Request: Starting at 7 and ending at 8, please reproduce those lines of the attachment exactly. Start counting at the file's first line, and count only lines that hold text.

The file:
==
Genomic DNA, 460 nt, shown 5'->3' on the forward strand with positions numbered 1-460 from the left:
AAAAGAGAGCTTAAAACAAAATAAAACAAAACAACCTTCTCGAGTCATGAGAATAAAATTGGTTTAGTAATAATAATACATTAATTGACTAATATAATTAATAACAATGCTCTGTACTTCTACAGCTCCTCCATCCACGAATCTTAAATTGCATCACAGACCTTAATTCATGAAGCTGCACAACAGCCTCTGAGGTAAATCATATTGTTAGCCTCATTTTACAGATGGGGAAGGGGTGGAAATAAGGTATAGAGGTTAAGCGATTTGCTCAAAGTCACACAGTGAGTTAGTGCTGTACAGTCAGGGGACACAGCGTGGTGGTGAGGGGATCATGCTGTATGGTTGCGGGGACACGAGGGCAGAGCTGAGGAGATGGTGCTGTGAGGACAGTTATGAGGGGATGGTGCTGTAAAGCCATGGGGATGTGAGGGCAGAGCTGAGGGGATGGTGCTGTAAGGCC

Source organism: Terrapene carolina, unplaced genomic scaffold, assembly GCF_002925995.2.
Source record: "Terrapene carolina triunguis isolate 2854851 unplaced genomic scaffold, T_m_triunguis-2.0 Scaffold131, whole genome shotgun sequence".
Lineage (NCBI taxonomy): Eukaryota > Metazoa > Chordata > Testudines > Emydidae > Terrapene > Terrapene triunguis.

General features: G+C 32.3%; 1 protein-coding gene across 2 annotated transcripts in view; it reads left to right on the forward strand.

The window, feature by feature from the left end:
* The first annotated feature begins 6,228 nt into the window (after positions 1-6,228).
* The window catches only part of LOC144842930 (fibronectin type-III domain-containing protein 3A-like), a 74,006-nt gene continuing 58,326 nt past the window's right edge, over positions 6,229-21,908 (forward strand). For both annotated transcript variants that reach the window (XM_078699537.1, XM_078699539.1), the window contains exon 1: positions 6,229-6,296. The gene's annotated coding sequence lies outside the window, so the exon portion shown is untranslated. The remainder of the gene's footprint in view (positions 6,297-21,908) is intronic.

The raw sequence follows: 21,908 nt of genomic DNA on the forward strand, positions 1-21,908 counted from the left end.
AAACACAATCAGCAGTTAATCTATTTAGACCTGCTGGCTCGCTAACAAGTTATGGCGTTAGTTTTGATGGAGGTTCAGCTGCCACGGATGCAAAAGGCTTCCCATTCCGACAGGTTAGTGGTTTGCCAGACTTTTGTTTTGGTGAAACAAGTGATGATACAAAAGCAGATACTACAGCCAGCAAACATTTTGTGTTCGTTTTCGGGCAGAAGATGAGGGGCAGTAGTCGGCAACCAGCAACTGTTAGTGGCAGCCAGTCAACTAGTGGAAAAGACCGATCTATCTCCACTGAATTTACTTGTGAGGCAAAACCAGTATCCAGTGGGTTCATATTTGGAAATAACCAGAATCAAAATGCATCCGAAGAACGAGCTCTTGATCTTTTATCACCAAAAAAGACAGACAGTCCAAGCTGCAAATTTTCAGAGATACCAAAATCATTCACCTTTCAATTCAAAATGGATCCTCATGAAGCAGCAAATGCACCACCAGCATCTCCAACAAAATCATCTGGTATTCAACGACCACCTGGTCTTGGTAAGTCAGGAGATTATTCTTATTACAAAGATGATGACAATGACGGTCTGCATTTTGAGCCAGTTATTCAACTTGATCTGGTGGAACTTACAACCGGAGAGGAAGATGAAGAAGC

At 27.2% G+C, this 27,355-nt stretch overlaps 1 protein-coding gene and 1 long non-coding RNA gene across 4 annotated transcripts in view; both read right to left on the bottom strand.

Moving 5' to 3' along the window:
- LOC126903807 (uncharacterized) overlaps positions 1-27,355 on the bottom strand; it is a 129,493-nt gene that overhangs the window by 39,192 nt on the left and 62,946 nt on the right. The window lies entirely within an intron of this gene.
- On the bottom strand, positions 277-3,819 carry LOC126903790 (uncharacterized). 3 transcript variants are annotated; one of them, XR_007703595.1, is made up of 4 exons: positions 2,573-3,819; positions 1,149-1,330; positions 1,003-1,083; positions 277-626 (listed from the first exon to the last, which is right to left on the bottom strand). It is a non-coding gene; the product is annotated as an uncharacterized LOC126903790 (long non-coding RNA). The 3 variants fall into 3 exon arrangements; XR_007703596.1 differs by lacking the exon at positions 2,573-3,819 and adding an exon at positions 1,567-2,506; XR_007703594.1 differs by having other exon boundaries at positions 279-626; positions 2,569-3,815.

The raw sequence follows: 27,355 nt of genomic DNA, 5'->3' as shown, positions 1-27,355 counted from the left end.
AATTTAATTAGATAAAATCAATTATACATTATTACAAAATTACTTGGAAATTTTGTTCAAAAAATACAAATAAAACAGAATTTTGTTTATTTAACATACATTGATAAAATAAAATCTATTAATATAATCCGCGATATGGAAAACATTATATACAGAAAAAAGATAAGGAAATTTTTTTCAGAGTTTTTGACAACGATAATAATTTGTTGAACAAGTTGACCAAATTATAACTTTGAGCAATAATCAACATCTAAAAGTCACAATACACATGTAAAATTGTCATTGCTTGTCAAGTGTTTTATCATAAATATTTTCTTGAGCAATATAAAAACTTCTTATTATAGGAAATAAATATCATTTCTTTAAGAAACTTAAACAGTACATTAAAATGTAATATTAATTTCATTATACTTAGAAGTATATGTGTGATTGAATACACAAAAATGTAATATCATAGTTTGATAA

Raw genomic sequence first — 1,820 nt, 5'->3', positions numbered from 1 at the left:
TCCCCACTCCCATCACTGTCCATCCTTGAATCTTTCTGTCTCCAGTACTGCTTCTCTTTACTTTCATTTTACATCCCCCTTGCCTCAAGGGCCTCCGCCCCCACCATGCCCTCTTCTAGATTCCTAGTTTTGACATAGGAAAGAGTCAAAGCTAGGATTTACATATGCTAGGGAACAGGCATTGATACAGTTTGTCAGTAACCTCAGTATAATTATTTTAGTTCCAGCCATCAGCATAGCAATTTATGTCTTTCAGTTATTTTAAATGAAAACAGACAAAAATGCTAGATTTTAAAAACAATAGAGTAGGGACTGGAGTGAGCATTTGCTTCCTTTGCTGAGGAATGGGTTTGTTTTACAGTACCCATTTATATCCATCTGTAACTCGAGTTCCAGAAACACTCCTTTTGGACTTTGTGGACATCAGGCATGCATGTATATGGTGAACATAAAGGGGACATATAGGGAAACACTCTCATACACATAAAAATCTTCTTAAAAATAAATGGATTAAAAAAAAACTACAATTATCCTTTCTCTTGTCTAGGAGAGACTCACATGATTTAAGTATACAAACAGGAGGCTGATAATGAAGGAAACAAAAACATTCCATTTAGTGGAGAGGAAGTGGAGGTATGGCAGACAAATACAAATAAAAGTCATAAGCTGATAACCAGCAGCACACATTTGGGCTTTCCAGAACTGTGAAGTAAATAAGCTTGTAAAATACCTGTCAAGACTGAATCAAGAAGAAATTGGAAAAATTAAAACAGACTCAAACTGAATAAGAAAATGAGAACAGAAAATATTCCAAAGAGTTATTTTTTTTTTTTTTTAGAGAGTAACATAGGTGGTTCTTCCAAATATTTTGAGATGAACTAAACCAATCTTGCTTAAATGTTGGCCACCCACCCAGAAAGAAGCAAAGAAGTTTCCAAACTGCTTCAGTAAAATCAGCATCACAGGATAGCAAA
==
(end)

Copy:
The window, feature by feature from the left end:
* The first annotated feature begins 6,228 nt into the window (after positions 1-6,228).